Written by Matt Fraction
Art by Mike Allred and Laura Allred
Release Date: November 28, 2012
Following up on the release of Marvel NOW’s new volume of the Fantastic Four comes the new FF: Ant Man! Medusa! The Sensational She-Hulk! Miss Thing? When Reed Richards must take his family away from Earth for four critical minutes, the call goes out to find an FF to hold the line while they’re gone, as well as care for the growing number of kids the foundation has come to adopt. Each member must choose his or her own replacement, and the result is a brilliant introduction to the team and family as a whole for any reader, new and old alike.
Having read Fraction’s take on the First Family mere weeks ago — and finding the result to be fairly bland and uninspired — I went into this issue with great trepidation. But the cleverness and wit behind Fraction’s characterizations of every single member of the cast won me over in a huge way. Like his recent launch of the Hawkeye ongoing, FF is chock full of smart humor and deep personal insight, without allowing any protagonist to take him or herself too seriously. From Sue Storm’s poetic waxing on motherhood to Reed Richards’ seeming inability to relate to tragedy on an emotional scale, Fraction draws out the best of each character while simultaneously introducing a cast of nearly two dozen. I feel that I’ve gotten a little vignette of every child, hero and heroine — a primer that can take me into this series without any hesitation that I know the motivations and disposition of each and every figure. Scott Lang’s heartache is honest without dragging down the pacing and his She-Hulk is both smart and brutish, a combination I find absolutely necessary in her that I find somewhat contradictory in portrayals of her more famous cousin. If anything, Fraction’s Thing is a bit of a caricature, but as the real stars of the show aim to be Ant Man, Medusa, She-Hulk and Miss Thing, I can easily forgive.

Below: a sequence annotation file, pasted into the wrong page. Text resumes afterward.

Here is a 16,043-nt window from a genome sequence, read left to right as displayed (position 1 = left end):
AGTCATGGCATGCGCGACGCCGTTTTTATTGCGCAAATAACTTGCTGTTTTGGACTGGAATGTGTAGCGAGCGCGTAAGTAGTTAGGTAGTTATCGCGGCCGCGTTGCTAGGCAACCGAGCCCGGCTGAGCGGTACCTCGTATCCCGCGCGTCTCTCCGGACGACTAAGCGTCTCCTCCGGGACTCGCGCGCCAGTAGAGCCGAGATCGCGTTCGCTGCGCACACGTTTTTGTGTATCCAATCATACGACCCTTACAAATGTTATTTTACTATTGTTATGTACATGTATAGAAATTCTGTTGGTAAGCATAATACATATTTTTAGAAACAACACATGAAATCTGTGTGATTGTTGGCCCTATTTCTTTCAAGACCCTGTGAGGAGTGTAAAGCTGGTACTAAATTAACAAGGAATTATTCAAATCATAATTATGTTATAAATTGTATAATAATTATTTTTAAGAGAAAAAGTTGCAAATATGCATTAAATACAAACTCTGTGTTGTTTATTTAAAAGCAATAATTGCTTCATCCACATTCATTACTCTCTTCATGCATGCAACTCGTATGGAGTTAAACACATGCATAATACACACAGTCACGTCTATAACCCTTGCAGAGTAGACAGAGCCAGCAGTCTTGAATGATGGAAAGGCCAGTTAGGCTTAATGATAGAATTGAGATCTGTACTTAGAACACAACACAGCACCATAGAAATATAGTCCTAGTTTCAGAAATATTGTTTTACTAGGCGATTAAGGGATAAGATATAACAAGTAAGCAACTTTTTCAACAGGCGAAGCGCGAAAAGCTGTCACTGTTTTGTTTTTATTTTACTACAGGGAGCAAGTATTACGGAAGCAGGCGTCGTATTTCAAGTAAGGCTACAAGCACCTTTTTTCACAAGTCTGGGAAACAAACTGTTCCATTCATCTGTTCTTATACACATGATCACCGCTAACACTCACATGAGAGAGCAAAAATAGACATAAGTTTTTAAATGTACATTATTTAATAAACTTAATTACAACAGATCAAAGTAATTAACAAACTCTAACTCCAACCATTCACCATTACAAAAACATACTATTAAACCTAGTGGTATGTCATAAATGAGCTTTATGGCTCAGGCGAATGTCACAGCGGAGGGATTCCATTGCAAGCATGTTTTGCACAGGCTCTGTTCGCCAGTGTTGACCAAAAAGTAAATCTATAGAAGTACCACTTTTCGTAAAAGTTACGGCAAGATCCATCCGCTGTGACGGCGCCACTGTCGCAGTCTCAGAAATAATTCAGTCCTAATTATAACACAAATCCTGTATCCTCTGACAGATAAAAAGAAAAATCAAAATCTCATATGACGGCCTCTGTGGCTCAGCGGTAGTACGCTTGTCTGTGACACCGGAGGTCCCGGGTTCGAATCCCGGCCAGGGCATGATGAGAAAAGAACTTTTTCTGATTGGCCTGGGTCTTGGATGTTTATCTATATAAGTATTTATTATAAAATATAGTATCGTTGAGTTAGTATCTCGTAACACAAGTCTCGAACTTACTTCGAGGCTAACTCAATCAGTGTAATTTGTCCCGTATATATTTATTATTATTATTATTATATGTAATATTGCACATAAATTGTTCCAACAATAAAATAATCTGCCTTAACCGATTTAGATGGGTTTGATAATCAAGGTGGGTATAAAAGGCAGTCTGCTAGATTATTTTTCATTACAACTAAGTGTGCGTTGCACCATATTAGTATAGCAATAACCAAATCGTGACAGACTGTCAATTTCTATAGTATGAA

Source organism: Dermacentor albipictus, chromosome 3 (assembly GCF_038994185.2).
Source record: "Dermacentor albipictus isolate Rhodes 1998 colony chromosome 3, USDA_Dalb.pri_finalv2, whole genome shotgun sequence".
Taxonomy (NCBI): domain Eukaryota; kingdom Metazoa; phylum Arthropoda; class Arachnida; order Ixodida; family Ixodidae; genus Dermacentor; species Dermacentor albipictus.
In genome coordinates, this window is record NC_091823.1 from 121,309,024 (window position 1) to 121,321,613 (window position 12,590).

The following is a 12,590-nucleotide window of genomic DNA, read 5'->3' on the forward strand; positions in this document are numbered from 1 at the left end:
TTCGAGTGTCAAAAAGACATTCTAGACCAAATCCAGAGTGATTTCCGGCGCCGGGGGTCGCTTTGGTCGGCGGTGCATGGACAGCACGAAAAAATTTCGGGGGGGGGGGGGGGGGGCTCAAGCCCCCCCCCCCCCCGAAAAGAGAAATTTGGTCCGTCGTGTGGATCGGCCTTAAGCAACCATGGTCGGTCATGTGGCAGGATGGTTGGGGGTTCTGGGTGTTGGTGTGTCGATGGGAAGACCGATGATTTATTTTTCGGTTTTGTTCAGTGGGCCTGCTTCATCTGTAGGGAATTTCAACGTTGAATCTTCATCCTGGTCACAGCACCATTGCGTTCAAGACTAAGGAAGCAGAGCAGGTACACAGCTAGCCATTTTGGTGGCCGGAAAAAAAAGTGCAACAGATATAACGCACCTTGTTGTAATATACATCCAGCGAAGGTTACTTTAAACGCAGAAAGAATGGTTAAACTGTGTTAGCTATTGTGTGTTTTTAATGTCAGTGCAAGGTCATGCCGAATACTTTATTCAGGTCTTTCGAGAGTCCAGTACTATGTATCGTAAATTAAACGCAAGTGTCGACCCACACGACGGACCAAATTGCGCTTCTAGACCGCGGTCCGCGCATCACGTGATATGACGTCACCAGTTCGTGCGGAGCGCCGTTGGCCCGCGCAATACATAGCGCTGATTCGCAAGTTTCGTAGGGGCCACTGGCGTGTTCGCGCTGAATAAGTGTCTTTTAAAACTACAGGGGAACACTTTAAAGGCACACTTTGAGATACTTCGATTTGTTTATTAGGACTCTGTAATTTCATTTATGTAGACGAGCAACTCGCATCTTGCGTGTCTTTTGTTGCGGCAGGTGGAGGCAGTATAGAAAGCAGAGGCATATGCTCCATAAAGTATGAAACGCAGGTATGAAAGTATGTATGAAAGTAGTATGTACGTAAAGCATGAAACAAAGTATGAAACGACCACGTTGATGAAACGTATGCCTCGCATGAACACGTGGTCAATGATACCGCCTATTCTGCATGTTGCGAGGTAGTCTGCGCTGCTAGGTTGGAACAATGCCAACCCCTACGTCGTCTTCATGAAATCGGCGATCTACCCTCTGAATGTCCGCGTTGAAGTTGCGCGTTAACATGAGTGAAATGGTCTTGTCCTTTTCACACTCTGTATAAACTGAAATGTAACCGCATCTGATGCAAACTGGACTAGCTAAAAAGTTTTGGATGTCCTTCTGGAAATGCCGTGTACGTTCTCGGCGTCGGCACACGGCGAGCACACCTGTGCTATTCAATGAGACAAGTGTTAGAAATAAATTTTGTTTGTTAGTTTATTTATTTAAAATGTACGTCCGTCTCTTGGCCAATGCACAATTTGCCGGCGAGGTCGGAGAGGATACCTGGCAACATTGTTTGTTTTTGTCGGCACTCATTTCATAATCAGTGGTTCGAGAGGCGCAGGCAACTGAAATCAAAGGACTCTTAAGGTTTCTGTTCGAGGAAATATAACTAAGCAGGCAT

To be fair, I’d be hard pressed to dislike any book illustrated by the magnificent husband and wife team of Mike and Laura Allred. Mike Allred’s style is so deceptively simple and cartoonish, but always imparts a great deal of expression through the barest details. A single cocked eyebrow or furrowed brow delivers as much information as the dozens of details a more voluminous artist may provide. His perfect sense of line, coupled with Laura’s beautiful pop art color palette really makes this book stand out among not just books in the Marvel NOW line, but also by comparison with nearly every other book on the stand. The warped sense of perspective Allred employs to denote an almost surreal experience (how else could one describe being asked to run a super-hero team for an all-important four minutes?) is only rivaled by the genius contortions he puts Mr. Fantastic through from frame to frame. Each kid is rendered so uniquely through body language that in some cases, I’m not even sure the dialogue is necessary to get to know the character. Just even how Leech’s eyes shift from side to side as hunches over on Alex’s lap shows a great degree of sophistication with so so little effort.
FF stands as a perfect collaboration between writer and artists, with just the right mix of fun and entertaining characters. This issue was a — dare I say it — fantastic introduction to what I hope will be a long lasting series, and in my opinion, the absolute best launch from Marvel NOW to date. Readers searching for smart, funny adventure should look no further. These two letters say it all.